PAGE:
After decades of low pay for world title fights, a few women are finally receiving six figures to perform in front of worldwide audiences. Blame it on the Olympics.

Search through your local sports programming to find Olympic boxing schedules for both men and women. The future will be performing.

Olympic Action This Weekend

Friday, 10:00 pm EST

Featherweights (57 kg) Yarisel Ramirez, Las Vegas, NV vs. Nikolina Cacic, Romania

Featherweights (57 kg) Duke Ragan, Cincinnati, OH vs. Samuel Kistohurry, France

Saturday, 4:00 am EST

Welterweights (69 kg) Delonte “Tiger” Johnson, Cleveland, OH vs. Brian Agustin Arregui, Argentina

 International Women’s Boxing Hall of Fame

A large class will be inducted into the Hall of Fame this year that takes place on August 14 at the Orleans Hotel and Casino in Las Vegas.

Because of the pandemic the induction ceremonies did not take place last year. This year will include inductees for 2020 and 2021. It’s also the first time that the IWBOF holds a ceremony in Las Vegas.

Here are the inductees:

2020 inductees

Sharon Anyos, Lisa Brown, Kelsey Jeffries, Michele Aboro, Melinda Cooper, Valerie Mahfood, Mary Ortega, Isra Girgrah, Mary Ann Owen, Shelley Williams, Graciela Casillas, Jaime Clampitt,

2021 inductees

Gina Cuidi, Anne Sophie Mathis, Alicia Ashley, Kathy Collins, Jojo Wyman, Natascha Ragosina, Roy Englebrecht, Carol Steindler, Bonnie Mann, Marischa Sjauw, Dora Webber, Ina Menzer.

Texas Scoring

Public outcry rang out worldwide over the scoring for the super welterweight undisputed world championship last week between Jermell Charlo and Brian Castano. The split draw decision did not sit well with many.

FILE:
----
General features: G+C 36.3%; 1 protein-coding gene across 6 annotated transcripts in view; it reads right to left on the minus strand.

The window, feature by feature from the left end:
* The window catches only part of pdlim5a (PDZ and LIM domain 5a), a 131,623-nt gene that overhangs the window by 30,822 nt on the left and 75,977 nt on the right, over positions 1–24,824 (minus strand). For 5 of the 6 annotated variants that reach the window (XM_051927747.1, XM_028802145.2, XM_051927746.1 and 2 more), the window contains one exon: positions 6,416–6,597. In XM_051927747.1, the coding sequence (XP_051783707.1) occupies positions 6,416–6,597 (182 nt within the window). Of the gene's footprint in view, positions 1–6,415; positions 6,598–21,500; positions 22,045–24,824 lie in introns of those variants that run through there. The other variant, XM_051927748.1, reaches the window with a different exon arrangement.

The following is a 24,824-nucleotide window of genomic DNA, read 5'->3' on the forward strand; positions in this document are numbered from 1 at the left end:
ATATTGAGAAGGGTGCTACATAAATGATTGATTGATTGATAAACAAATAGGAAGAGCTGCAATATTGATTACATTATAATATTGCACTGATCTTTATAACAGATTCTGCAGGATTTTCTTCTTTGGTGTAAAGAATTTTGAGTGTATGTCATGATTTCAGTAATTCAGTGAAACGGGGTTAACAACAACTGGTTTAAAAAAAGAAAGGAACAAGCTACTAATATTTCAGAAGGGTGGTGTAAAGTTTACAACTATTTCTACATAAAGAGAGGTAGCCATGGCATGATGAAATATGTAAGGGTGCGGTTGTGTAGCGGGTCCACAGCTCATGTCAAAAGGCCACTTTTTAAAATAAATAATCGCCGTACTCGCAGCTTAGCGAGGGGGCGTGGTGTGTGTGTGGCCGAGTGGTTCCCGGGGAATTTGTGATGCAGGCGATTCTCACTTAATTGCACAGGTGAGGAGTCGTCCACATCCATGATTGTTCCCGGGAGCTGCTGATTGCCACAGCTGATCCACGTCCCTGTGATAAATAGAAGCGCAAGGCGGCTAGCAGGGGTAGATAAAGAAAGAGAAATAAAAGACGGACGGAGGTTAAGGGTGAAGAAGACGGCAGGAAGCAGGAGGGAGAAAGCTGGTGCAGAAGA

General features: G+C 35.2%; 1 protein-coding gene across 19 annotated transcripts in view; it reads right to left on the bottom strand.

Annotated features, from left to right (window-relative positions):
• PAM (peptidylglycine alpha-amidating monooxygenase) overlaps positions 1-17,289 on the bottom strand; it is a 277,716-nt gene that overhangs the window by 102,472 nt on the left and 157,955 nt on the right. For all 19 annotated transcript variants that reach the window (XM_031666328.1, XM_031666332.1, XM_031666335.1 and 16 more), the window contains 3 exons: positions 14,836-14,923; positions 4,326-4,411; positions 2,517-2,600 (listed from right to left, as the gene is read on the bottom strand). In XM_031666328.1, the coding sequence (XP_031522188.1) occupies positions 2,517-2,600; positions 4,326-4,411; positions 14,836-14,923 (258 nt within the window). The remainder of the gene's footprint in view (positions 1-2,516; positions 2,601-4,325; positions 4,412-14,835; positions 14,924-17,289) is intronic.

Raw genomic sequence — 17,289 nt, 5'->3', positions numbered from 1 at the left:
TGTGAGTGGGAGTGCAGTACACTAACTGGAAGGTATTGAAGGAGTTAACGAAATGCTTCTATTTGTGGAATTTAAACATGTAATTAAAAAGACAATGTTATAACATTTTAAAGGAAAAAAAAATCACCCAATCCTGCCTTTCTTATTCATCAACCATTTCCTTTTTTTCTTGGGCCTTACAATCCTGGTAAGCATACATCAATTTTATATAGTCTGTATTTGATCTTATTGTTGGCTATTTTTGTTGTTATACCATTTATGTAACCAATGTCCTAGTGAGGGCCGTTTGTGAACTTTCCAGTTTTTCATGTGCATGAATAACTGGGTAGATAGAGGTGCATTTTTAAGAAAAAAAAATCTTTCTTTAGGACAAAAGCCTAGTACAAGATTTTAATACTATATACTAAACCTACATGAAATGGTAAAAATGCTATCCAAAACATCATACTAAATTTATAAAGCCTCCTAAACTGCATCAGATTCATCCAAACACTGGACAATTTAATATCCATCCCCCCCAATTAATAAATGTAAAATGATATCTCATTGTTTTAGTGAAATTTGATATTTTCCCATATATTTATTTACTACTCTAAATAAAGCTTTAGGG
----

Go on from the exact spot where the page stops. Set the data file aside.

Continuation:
Charlo was wobbled a few times and so was Castano.

Viewers who participated in a survey overwhelmingly voted that Castano should have been awarded the decision. There will be a rematch.

It was a decent scrap with Argentina’s Castano quickly realizing that he needed to risk whatever it takes to get inside and do his work. Early on Charlo tagged him with a counter left hook that stalled Castano’s attack. But he quickly realized there was no other course he could take. It was either go inside or get tagged repeatedly by the much longer arms of Charlo.

The rematch should be held in Las Vegas or Los Angeles.

Crawford and Porter

WBO welterweight titlist Terence Crawford has been clamoring for Errol Spence Jr. but he will have to fight Shawn Porter instead said the WBO sanctioning body.

Porter is a perfect fit.

The number one contender on the WBO rankings gave Spence all he could handle when they met in Los Angeles two years ago. I felt Porter won the fight by one point, but the judges felt otherwise that night on Sept. 28, 2019.

Porter has fought the better competition at welterweight and seems to get better every year. He is the perfect test for Crawford who though talented, has not been able to compete with the best because of the rival promotion companies Top Rank and Premier Boxing Champions being at odds with each other.

A purse bid will settle things if the rival companies can come to terms on their own.

Sons of El Feroz

The sons of retired boxing great Fernando “El Feroz” Vargas, Fernando Vargas Jr. and Amado Vargas will both be fighting in Mexico on Friday June 23. It will be shown on pay-per-view. The cost is $12.99.

Vargas Jr. (3-0) fights Abel Luna in a middleweight bout at Los Mochis, Sinaloa. Brother Amado Vargas (2-0) meets Fernando De La Cruz in a featherweight fight.

Both Vargas brothers are managed by Egis Klimas who also guides Vasyl Lomachenko and others.

To purchase the fight go to this link: https://wbc.vivetv.network/events/july-2021/cuentas-pendientes/

Photo: Two-time Olympic gold medalist Claressa Shields